How To Check if a Given Key Already Exists in a Dictionary

Two different ways to check

Jonathan Hsu
Oct 25 · 2 min read
Photo by Pisit Heng on Unsplash

A dictionary is a mutable — it has an unordered set of keys and values. Knowing how to check if a key exists is critical, both prior to assigning values, to avoid overwriting existing data, and when accessing values, to ensure the key exists.

Use the in keyword or the .get() method to inspect a dictionary for a given key.


The “in” Keyword

person = {
"first_name": "Sarah",
"last_name": "Kerrigan",
"nickname": "Queen of Blades"
}
print("nickname" in person.keys()) # True
print("age" in person.keys()) # False

Notice that the .keys() method is used to return the keys from our dictionary as a list of strings. We can speed this technique up because in may also be used directly with dictionaries. When querying a dictionary, the keys, and not the values, are searched.

person = {
"first_name": "Sarah",
"last_name": "Kerrigan",
"nickname": "Queen of Blades"
}
print("nickname" in person) # True
print("age" in person) # False

The .get() Method

person = {
"first_name": "Sarah",
"last_name": "Kerrigan",
"nickname": "Queen of Blades"
}
print(person['age'])"""
Traceback (most recent call last):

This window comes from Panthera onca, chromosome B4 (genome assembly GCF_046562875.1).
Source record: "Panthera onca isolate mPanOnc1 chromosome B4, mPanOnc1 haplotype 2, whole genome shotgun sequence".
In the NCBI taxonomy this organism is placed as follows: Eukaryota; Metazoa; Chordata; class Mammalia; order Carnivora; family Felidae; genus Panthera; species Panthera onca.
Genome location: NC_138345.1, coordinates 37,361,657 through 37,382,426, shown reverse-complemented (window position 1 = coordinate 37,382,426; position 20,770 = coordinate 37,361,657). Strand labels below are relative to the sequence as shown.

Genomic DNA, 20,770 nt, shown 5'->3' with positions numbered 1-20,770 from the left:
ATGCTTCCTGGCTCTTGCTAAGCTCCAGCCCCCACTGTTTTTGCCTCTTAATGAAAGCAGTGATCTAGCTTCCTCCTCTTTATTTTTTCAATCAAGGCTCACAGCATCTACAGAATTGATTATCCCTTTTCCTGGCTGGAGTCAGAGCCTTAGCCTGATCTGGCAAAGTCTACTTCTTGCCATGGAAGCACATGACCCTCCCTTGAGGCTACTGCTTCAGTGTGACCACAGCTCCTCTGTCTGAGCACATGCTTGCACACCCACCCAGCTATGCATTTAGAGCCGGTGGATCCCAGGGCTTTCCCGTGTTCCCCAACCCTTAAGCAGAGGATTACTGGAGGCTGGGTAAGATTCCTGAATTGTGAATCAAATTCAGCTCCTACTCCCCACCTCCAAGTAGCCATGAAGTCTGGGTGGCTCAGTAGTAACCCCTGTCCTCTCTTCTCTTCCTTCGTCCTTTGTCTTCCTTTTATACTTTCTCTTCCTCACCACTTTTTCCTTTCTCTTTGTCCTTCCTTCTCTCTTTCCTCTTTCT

File "medium.py", line 7, in <module>
print(person['age'])
KeyError: 'age'
"""

To avoid this scenario, you could use the above method to check for a key first. However, this can become very repetitive.

person = {
"first_name": "Sarah",
"last_name": "Kerrigan",
"nickname": "Queen of Blades"
}
if "age" in person:
print(person['age'])
if "first_name" and "last_name" in person:
print(first_name + " " + last_name)

Alternatively, use .get() which will not cause an exception if the key does not exist. The method requires a single string (the key that will be retrieved) and accepts an optional second argument, which will be used as the default value when the key is not found. When a default value is not specified, None will be returned by .get() when the key is not found.

person = {
"first_name": "Sarah",
"last_name": "Kerrigan",
"nickname": "Queen of Blades"
}
middle_name = person.get("middle_name","") # empty string
print(person.get("age")) # None

Better Programming

Advice for programmers.

Jonathan Hsu

Written by

I’m a black belt problem-solver (literally). I enjoy the taking on new challenges, building skills, and sharing what I’ve learned. 🥋

Better Programming

Advice for programmers.

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